Toronto’s Founding and Evolution: A Cultural and Economic Hub

Who Founded Toronto Canada?

A natural harbour, links to Montreal and New York, plus a hinterland rich in resources, gave Toronto distinct economic advantages. The city grew quickly, attracting textile factories, publishing houses and metal foundries.

Fears of an American invasion prompted the government to grant land in southern Ontario to Loyalists who fought for Britain in the Revolutionary War. These settlers would help to shape Toronto’s future.

Origins

Toronto became the centre of rapid development in the 19th century as the Northern and Grand Trunk railway lines opened up the hinterland, allowing farmers to grow their products and trade them for lumber. The city grew as a cultural hub with the establishment of literary periodicals, publishing houses and a succession of notable writers including Goldwin Smith, E.J. Pratt, Morley Callaghan, Marshall McLuhan, Northrop Frye and Margaret Atwood.

The name ’Toronto’ is derived from the Mohawk word tkaronto (where there are trees standing in water). It originally referred to the Narrows, the narrows between Lake Couchiching and Lake Simcoe where Wendat people drove stakes into the shoreline to create fishing weirs. The name migrated south down the portage routes and was eventually applied to the mouth of the Humber River.

First Peoples

Over the centuries Iroquoian-speaking peoples farmed and hunted in the area that would become modern Toronto. The introduction of maize 1,400 years ago led to permanent settlement and villages built around longhouses.

In the 1600s, French fur traders used a route known as the “Toronto Passage” to reach the Hurons. The name was carried south along the portage routes, and eventually applied to a new fort at the mouth of the Humber River—which became known as Fort Toronto.

By the turn of the 20th century, the city’s population had exploded, and problems of urbanization were gaining urgency. Women’s suffrage and the University of Toronto gave rise to important movements. Incorporation into a city brought a mayor and council elected by wards, as well as sizable civic departments for services like roads, water and police.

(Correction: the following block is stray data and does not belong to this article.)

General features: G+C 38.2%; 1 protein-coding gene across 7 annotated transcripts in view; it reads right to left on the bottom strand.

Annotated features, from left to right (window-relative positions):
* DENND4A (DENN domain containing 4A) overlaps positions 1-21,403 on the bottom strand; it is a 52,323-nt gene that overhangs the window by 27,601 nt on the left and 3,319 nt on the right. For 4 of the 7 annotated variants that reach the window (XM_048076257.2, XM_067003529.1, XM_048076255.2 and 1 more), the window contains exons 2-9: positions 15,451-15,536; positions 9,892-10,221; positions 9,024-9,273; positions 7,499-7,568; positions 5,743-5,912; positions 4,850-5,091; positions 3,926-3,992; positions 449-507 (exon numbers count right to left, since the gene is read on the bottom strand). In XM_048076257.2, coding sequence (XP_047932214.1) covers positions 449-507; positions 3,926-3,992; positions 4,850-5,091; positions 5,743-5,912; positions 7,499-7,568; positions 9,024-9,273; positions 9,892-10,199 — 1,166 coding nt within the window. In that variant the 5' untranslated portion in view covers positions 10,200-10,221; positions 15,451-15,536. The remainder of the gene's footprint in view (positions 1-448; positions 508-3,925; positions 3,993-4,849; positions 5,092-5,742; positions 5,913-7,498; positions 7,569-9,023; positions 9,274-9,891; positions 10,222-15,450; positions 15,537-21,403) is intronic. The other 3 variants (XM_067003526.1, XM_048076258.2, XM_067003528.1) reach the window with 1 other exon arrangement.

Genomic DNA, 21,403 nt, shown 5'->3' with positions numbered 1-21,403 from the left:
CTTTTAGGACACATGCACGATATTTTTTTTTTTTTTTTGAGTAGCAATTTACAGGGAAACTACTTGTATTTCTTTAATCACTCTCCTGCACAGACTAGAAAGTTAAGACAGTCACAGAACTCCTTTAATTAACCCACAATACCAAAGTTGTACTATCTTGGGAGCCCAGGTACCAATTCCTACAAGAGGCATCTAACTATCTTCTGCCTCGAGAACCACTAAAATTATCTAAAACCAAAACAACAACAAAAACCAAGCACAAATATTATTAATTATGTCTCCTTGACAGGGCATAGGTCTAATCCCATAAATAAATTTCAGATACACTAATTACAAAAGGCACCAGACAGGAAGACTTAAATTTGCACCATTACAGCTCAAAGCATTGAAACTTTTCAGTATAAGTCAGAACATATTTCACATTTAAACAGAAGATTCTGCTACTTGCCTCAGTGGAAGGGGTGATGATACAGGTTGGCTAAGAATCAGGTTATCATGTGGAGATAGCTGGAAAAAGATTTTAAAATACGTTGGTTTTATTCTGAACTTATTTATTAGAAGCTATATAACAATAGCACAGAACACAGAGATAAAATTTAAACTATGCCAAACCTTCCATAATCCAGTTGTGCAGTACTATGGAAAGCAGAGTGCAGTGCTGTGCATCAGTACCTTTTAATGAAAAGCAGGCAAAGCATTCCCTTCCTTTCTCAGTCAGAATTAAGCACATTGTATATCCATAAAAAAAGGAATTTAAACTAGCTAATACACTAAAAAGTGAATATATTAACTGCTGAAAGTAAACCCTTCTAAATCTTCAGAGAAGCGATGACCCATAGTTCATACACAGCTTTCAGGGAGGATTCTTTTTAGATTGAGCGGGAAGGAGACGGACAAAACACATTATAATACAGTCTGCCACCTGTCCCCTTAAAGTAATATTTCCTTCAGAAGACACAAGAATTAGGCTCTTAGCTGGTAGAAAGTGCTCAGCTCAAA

Europeans

Although the name Toronto is Canadian, its European roots are strong. The city is Canada’s financial hub and a leader in information media and specialized services. It is a major publishing center with a concentration of literary periodicals and publishing houses, and has nurtured the work of such writers as Goldwin Smith, Morley Callaghan, Northrop Frye, Marshall McLuhan, and Margaret Atwood.

The name “Toronto” is derived from the Mohawk word tkaronto, meaning “trees standing in water.” In 1720 the French built a trading post on Baby Point, named Fort Douville and also called a magasin royal (royal store). The construction of the Erie Canal and the Welland Canal transformed the city into the centre for import-export and local distribution, bypassing Montreal and the St. Lawrence River.

Loyalists

Many United Empire Loyalists migrated to the province of Upper Canada (now Ontario) after the American Revolution. Their descendants can be identified by the title UE in their name and are among the founding peoples of Canada.

British immigration after the 1820s swelled the population to a predominance of English-speaking Protestants. The Orange Order protected this influence and wielded power in civic politics.

The city’s first European settlement was at the narrows where Lake Simcoe discharges into Lake Couchiching. The name Toronto was derived from the Mohawk word tkaronto, meaning “where there are trees standing in the water.” These early settlers braved cold, hunger and disease but persevered to become major participants in the formation of Canada. Documents related to their land grants and compensation are valuable records for researchers today.

Second World War

In the postwar era, Toronto became Canada’s financial capital with major banks such as the Royal Bank of Canada, the Bank of Montreal and the Toronto-Dominion Bank. It also became a manufacturing centre with a leadership position in electronics, aircraft and precision machines. Many leading Canadian insurance and investment companies are headquartered in the city, along with the Toronto Stock Exchange.

The city council grew into a powerful municipal body elected by wards, while the police force modernized and professionalized. Sizable civic departments were created for roads, water, police and health services. In the early 20th century, Garrison Creek and Taddle Creek were rerouted into culverts under the city, while much of Castle Frank Brook was covered by McCaul Pond. The pond is now the University of Toronto campus.

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